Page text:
Eric Rosengren, president of the Federal Reserve Bank of Boston, has his eyes on the prize, and it isn’t the city’s World Series trophy — it’s data. ”Monetary policy should, of course, respond to the actual state of the economy and incoming indicators, as well as the progress made to date — in other words, it should be data dependent,” Rosengren said in a speech at the University of Massachusetts in Boston on Monday.
His comments about the program being data dependent echo those of St. Louis Fed President James Bullard’s remarks. Bullard also called tapering a “data dependent program” when he appeared Monday on CNBC‘s Squawk Box. Tapering is the colloquial term for when the Fed will begin to scale back its $85 billion per month bond-purchasing program.
However, Rosengren’s audience differed from Bullard’s, allowing Rosengren the opportunity to provide more data, charts, and details as to why now is not the time to taper, even if the Federal Open Market Committee “sees the improvement in economic activity and labor market conditions since it began its asset purchase program as consistent with growing underlying strength in the broader economy.”
Rosengren noted how focused the markets are on watching the Fed for the decision to taper. The Fed certainly planned to take into account the economic conditions of the period during which it announced tapering, but “start dates differing by a quarter or two would generate only relatively small changes in the overall size of the Fed’s balance sheet. That is certainly one reason for being patient — waiting until evidence of a more sustainable recovery is more clear-cut — before beginning any reduction in the size of the purchase program.”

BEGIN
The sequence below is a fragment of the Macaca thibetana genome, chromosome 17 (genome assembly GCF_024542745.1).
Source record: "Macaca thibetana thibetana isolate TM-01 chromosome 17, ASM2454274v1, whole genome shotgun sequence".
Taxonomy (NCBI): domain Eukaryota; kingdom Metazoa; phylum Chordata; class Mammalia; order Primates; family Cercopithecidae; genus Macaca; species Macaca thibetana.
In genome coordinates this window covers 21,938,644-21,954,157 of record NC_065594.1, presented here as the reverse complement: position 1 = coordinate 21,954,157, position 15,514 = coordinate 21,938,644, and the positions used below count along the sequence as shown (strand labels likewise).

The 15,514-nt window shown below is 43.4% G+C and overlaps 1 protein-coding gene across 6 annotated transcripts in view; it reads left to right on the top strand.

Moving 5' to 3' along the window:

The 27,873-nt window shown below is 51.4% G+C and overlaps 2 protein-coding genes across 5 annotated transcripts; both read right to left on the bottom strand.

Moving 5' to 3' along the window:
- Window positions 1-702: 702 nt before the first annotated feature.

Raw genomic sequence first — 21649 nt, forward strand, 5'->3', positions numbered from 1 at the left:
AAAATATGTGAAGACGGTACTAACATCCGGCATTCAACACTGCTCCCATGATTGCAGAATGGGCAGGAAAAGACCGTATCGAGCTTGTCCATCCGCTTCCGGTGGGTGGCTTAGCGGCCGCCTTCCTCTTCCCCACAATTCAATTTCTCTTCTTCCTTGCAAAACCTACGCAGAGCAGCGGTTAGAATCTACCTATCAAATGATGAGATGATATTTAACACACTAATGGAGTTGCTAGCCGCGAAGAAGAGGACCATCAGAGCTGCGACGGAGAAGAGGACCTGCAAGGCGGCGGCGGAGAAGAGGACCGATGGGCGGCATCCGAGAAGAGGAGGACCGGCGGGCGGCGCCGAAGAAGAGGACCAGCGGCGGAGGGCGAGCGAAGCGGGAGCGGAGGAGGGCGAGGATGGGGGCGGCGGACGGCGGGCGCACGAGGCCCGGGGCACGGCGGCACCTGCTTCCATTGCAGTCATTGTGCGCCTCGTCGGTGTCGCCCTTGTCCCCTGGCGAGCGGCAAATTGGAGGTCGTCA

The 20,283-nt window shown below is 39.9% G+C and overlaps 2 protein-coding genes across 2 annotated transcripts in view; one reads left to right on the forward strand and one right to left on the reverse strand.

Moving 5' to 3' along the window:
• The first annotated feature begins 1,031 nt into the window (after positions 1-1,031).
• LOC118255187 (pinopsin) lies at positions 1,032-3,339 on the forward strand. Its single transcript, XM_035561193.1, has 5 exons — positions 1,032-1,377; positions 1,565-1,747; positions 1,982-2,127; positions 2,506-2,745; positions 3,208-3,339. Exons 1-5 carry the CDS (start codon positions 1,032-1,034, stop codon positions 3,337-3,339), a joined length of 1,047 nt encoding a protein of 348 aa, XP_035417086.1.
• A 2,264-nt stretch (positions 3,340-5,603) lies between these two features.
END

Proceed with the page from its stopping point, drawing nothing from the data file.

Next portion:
Waiting for better data is imperative for Rosengren. During the remainder of his speech in Boston, he laid out how the economy has improved but not improved to standards where the Fed feels it can responsibly begin to slow bond purchases.
Particularly troubling is the unemployment rate. Rosengren compared the most recent recession to the three that preceded it.
For the previous three, employment returned to peak levels within two years. This has not occurred in the most recent recession, which was more deeply felt. At 7.2 percent, unemployment is also above the 6.5 percent, Fed-set “threshold” for when it will start tapering. Rosengren personally sets a “’full employment level of unemployment’” at 5.25 percent, which he admits is higher than rates set by others in the central bank.
Getting to either number will be tough, according to Rosengren, because economic growth has been hampered by “significant fiscal retrenchment,” a feature of the recovery he finds ”unusual.”
The Boston Fed president cited Congressional Budget Office figures that pin an austerity-induced gross domestic product growth reduction at a loss of 1.5 percentage points. More charts showed that, in spite of the retrenchment, the average 2.2 percent of growth is attributable to home investment and auto sales.
“What has been more striking is that fiscal policy has become more restrictive,” Rosengren said Monday, “even though we have not seen the improvement that one normally sees over the past two years of the recovery.”
In his view, the lack of improvement has stymied efforts to bring the economy up to speed, and it will continue to have long-term effects. “At a growth rate of 2.8 percent, we do not attain 5.25 percent unemployment until the end of 2018,” Rosengren said. The assumed GDP growth rate is lower than this, at 2.1 percent, but Rosengren went on to argue that even if growth exceeds expectations, it is unlikely it will do so at a pace that will take peak employment to pre-recession levels.
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